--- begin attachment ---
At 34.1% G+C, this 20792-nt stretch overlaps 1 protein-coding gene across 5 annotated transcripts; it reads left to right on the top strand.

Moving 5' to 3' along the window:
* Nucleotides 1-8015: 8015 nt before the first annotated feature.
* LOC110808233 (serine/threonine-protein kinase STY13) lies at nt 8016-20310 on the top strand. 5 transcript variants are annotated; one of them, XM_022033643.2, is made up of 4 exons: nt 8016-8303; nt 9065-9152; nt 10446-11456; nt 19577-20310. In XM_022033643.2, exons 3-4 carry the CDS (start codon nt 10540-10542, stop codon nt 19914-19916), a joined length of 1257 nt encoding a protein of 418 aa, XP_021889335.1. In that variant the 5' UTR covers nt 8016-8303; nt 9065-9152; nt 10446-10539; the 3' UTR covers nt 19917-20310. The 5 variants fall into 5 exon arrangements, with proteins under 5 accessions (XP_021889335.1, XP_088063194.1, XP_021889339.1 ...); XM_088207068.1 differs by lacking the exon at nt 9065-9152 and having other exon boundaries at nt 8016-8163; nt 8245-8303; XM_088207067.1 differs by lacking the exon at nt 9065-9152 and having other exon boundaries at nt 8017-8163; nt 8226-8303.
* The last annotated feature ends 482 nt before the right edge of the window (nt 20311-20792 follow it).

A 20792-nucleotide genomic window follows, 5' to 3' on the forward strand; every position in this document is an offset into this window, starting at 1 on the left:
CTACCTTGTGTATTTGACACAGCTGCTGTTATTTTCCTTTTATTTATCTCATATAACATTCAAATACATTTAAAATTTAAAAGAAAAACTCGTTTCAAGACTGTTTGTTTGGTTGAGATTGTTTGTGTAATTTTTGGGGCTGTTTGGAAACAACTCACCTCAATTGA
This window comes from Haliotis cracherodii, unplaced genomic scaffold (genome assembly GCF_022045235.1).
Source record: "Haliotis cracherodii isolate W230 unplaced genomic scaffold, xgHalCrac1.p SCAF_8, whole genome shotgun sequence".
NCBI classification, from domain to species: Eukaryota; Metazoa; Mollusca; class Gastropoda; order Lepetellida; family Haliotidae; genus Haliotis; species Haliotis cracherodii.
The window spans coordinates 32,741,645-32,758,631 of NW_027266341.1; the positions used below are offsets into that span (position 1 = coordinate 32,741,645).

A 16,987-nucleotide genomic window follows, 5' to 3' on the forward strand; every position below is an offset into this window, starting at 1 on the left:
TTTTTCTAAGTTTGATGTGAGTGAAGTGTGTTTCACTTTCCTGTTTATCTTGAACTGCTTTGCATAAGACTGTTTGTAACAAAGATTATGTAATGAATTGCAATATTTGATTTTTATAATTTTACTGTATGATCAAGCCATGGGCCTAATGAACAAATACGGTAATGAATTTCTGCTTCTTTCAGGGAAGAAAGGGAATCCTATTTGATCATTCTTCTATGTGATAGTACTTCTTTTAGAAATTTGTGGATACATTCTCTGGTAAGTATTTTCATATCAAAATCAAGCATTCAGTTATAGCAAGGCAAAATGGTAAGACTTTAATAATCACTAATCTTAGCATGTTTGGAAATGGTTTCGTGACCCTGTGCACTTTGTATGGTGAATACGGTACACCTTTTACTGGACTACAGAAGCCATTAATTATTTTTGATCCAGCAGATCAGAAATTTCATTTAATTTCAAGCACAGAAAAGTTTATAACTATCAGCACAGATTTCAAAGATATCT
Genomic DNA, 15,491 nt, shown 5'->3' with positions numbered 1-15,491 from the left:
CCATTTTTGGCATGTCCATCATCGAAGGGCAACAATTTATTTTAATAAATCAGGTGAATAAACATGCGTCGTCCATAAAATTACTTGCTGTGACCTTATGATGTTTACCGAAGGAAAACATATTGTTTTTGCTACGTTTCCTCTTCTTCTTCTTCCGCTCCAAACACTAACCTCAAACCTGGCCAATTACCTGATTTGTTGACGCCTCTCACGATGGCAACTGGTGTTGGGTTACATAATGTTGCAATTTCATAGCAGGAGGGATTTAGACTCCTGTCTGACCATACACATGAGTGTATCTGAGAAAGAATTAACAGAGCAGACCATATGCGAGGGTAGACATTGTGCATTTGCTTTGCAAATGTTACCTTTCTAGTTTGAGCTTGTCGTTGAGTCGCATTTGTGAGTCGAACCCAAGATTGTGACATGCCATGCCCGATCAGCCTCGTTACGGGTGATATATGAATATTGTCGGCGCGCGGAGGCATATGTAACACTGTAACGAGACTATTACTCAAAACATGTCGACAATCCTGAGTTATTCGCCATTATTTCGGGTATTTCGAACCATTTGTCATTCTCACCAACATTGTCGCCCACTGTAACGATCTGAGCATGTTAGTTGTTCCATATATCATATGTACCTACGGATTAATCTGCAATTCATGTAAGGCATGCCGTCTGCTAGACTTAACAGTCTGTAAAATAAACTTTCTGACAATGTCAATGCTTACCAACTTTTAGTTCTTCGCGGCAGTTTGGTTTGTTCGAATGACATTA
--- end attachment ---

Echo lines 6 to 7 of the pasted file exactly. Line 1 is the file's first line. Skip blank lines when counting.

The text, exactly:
A 20792-nucleotide genomic window follows, 5' to 3' on the forward strand; every position in this document is an offset into this window, starting at 1 on the left:
CTACCTTGTGTATTTGACACAGCTGCTGTTATTTTCCTTTTATTTATCTCATATAACATTCAAATACATTTAAAATTTAAAAGAAAAACTCGTTTCAAGACTGTTTGTTTGGTTGAGATTGTTTGTGTAATTTTTGGGGCTGTTTGGAAACAACTCACCTCAATTGA